Our school: Hockinson Hawks

A small school with a large heart

Student leaders Brandi Webb and Jake Rogers describe what makes Hockinson High School so special.

One might consider Brandi Webb the unofficial leader of Hockinson High School spirit.

A senior, Webb is in the ASB class but does not hold an official position.

“But I’m everywhere,” Webb said.

School assemblies. Sporting events. Drama productions. Pretty much any Hockinson get-together, there she is, sporting her school colors.

Brandi Webb is all-in for Hockinson High School, that student who seems to be at every extra-curricular event, showing off her school spirit. Photo courtesy Brandi Webb
Brandi Webb is all-in for Hockinson High School, that student who seems to be at every extra-curricular event, showing off her school spirit. Photo courtesy Brandi Webb

“I’m very loud, naturally,” Webb said. “I love showing support for everybody.”

Hockinson, through the years, has become a big name in Washington via its football program. But Hockinson remains a small school.

“Everyone knows everyone in a way,” Webb said.

So the Hawks flock together, stay together, and really enjoy each other’s company.

“I would say what makes Hockinson special is how small it is and how everyone knows everyone,” said junior Jake Rogers. “We have a really strong community. Whenever I need help with anything, I can always find the help from the teachers or another student. I know just about everyone, so I can always find someone to help me with anything I need help with, with school or other things.

“When I think of Hockinson, small community, small town, where everyone gets along, and everyone supports everyone,” Rogers added.

Webb can attest to that.

She appreciates seeing the school colors throughout the community.

“I just think of home. We are not even a town. We don’t have a post office. But we’re still such a small town in reality,” Webb said. “A nice place to be. Quiet and peaceful. Homey.”

Jake Rogers said he appreciates going to a small school, where he can always find help from teachers and students who he knows, really knows. Photo courtesy Jake Rogers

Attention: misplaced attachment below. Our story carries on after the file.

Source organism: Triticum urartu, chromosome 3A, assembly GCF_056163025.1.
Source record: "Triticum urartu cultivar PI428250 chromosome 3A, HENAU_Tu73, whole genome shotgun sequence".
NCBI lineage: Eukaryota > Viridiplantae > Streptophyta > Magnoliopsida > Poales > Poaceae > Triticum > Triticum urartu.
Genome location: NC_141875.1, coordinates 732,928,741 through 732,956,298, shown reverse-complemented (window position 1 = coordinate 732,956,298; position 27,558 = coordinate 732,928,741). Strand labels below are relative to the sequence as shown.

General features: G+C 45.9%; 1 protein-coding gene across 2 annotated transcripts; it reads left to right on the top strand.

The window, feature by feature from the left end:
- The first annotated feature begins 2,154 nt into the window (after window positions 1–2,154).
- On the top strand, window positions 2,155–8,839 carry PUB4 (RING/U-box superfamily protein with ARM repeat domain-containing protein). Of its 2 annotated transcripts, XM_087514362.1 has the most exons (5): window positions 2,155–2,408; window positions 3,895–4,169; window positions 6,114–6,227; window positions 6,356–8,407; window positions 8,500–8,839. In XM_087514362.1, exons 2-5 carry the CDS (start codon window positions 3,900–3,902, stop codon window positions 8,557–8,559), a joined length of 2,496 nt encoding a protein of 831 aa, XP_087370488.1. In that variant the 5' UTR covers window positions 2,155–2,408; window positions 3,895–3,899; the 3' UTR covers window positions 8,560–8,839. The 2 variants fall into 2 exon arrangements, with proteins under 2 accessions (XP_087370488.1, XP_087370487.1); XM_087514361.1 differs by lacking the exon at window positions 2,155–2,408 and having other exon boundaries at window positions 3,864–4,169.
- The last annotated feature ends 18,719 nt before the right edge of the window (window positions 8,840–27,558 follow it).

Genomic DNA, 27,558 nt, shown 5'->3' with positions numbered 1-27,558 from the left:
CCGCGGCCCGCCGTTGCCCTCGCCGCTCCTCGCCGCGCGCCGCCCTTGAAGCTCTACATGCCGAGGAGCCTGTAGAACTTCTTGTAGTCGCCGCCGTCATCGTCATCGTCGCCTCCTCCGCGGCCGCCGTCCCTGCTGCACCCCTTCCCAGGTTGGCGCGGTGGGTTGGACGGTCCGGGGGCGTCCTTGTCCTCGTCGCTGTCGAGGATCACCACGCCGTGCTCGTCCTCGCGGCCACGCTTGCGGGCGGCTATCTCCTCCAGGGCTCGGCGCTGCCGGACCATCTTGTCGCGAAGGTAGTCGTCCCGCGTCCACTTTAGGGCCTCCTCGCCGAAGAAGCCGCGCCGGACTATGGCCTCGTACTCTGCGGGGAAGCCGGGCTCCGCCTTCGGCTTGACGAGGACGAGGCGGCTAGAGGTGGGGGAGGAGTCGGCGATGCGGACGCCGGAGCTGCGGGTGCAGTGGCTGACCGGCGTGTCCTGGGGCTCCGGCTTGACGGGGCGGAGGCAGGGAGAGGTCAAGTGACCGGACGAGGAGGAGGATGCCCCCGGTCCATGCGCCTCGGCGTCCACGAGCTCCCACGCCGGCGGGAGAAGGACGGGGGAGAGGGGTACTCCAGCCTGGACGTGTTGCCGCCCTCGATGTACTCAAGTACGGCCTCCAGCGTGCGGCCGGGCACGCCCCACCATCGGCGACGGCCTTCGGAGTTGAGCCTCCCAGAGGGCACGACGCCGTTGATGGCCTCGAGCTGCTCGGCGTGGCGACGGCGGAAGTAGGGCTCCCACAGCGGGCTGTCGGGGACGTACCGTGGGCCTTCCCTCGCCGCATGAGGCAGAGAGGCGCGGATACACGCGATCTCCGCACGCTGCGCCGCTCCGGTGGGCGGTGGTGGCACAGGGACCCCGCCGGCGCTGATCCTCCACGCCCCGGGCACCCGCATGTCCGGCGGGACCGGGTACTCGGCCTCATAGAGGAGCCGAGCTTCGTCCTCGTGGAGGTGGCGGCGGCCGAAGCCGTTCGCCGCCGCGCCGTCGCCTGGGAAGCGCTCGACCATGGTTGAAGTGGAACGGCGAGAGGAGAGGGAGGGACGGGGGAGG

Jake Rogers said he appreciates going to a small school, where he can always find help from teachers and students who he knows, really knows. Photo courtesy Jake Rogers

These days, Rogers said it hits him pretty hard when he sees the Hockinson signs in his neighbor’s yard. Oh, he loves the support, but it just reminds him that he is not in class.

“Seeing those makes me miss being in school and being with the community,” he said.

When things return to normal, tough, he is sure to just smile when he sees the school colors.

“It shows me that my community really supports all the sports,” said Rogers, who plays football and throws on the track and field team. “Everyone in Hockinson pretty much supports everything the school does.”

For now, like all students in Washington, it is just a waiting game. The Hawks are hoping they will get to return to school this academic year. Webb is hoping to be able to hold Mr. Hockinson, a fundraiser for the Pink Lemonade Project. Webb is helping with the coordination of the event, much like she would do with any other big event at her school.

“I miss seeing everybody,” Webb said. “I am a social butterfly. I’m very extroverted. It hurts my heart a little bit.”

“I miss seeing my friends and all of my teachers,” Rogers added.

While this shutdown is unprecedented at Hockinson, the months away will not take away from all that Webb has experienced.

“It kind of means everything,” she said of Hockinson. “I’m always at the school. It’s been the best four years of my life.”

Advice to fellow students during the shutdown:

“Make the best of it,” Webb said. “I know the teachers are sending emails. I suggest keeping up on work.”

Oh, and keep a positive attitude.

“Don’t lose hope,” she said. “Keep looking at the pictures of all the memories.”

She shared some to her fellow seniors, and it started an online conversation.

And to the younger students, when school resumes, she suggests they take advantage of every occasion to support one another, to go to the big game, to support the arts.

“You never know when a time like this can happen,” she said.

Rogers has good advice, too.

“Don’t just sit on your couch at home. Go on a walk. Try to do fun activities with your family to help stay active and not go insane in your house.”

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About The Author

Paul Valencia joins ClarkCountyToday.com after more than two decades of newspaper experience. He became the face of high school sports coverage in Clark County during his 17 years at The Columbian. Before moving to Vancouver, Paul worked at Oregon daily newspapers in Pendleton, Roseburg, and Salem. A graduate of David Douglas High School in Portland, Paul enlisted in the U.S. Army, serving three years as a soldier/journalist. He and his wife Jenny recently celebrated their 20th anniversary. They have a son who has a passion for karate and Minecraft. Paul’s hobbies include: Watching the Raiders play football, reading about the Raiders playing football, and waiting to watch and read about the Raiders playing football.

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